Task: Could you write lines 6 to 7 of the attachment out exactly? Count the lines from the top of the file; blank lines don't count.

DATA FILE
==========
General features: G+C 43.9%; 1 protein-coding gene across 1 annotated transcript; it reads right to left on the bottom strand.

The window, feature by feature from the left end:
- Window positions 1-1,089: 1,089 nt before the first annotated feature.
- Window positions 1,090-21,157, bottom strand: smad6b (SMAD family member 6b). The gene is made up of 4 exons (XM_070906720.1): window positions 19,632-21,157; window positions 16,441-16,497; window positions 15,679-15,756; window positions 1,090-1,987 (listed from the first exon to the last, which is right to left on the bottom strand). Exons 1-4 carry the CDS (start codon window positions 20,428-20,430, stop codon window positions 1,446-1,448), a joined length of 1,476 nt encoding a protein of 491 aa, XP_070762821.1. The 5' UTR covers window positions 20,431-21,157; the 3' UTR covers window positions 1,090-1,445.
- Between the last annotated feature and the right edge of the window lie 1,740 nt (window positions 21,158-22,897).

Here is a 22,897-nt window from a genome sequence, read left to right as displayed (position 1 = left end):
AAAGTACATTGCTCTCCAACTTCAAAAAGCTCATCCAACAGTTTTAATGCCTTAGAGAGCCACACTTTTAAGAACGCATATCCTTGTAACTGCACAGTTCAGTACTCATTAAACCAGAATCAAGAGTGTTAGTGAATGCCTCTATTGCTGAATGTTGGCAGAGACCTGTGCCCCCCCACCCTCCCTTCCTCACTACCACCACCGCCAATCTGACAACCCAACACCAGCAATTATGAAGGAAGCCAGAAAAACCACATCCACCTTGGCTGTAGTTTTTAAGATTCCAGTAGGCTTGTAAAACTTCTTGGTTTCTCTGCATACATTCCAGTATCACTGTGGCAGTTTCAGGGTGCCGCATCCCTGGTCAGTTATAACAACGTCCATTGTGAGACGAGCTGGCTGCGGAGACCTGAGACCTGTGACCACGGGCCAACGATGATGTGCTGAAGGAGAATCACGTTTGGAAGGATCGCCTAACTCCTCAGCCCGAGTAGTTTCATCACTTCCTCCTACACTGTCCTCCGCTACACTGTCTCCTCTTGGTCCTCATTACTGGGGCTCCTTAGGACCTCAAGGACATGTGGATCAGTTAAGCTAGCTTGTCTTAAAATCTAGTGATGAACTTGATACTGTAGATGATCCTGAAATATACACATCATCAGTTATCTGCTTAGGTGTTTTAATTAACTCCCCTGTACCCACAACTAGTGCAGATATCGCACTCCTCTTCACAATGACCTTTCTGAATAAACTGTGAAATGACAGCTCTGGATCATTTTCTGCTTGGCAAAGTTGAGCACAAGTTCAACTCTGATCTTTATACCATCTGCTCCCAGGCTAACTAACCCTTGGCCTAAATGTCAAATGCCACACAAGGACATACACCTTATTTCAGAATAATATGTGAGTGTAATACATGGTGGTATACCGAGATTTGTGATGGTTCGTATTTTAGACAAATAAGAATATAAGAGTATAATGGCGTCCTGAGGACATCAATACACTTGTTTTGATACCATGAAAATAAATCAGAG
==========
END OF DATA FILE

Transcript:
Here is a 22,897-nt window from a genome sequence, read left to right as displayed (position 1 = left end):
AAAGTACATTGCTCTCCAACTTCAAAAAGCTCATCCAACAGTTTTAATGCCTTAGAGAGCCACACTTTTAAGAACGCATATCCTTGTAACTGCACAGTTCAGTACTCATTAAACCAGAATCAAGAGTGTTAGTGAATGCCTCTATTGCTGAATGTTGGCAGAGACCTGTGCCCCCCCACCCTCCCTTCCTCACTACCACCACCGCCAATCTGACAACCCAACACCAGCAATTATGAAGGAAGCCAGAAAAACCACATCCACCTTGGCTGTAGTTTTTAAGATTCCAGTAGGCTTGTAAAACTTCTTGGTTTCTCTGCATACATTCCAGTATCACTGTGGCAGTTTCAGGGTGCCGCATCCCTGGTCAGTTATAACAACGTCCATTGTGAGACGAGCTGGCTGCGGAGACCTGAGACCTGTGACCACGGGCCAACGATGATGTGCTGAAGGAGAATCACGTTTGGAAGGATCGCCTAACTCCTCAGCCCGAGTAGTTTCATCACTTCCTCCTACACTGTCCTCCGCTACACTGTCTCCTCTTGGTCCTCATTACTGGGGCTCCTTAGGACCTCAAGGACATGTGGATCAGTTAAGCTAGCTTGTCTTAAAATCTAGTGATGAACTTGATACTGTAGATGATCCTGAAATATACACATCATCAGTTATCTGCTTAGGTGTTTTAATTAACTCCCCTGTACCCACAACTAGTGCAGATATCGCACTCCTCTTCACAATGACCTTTCTGAATAAACTGTGAAATGACAGCTCTGGATCATTTTCTGCTTGGCAAAGTTGAGCACAAGTTCAACTCTGATCTTTATACCATCTGCTCCCAGGCTAACTAACCCTTGGCCTAAATGTCAAATGCCACACAAGGACATACACCTTATTTCAGAATAATATGTGAGTGTAATACATGGTGGTATACCGAGATTTGTGATGGTTCGTATTTTAGACAAATAAGAATATAAGAGTATAATGGCGTCCTGAGGACATCAATACACTTGTTTTGATACCATGAAAATAAATCAGAG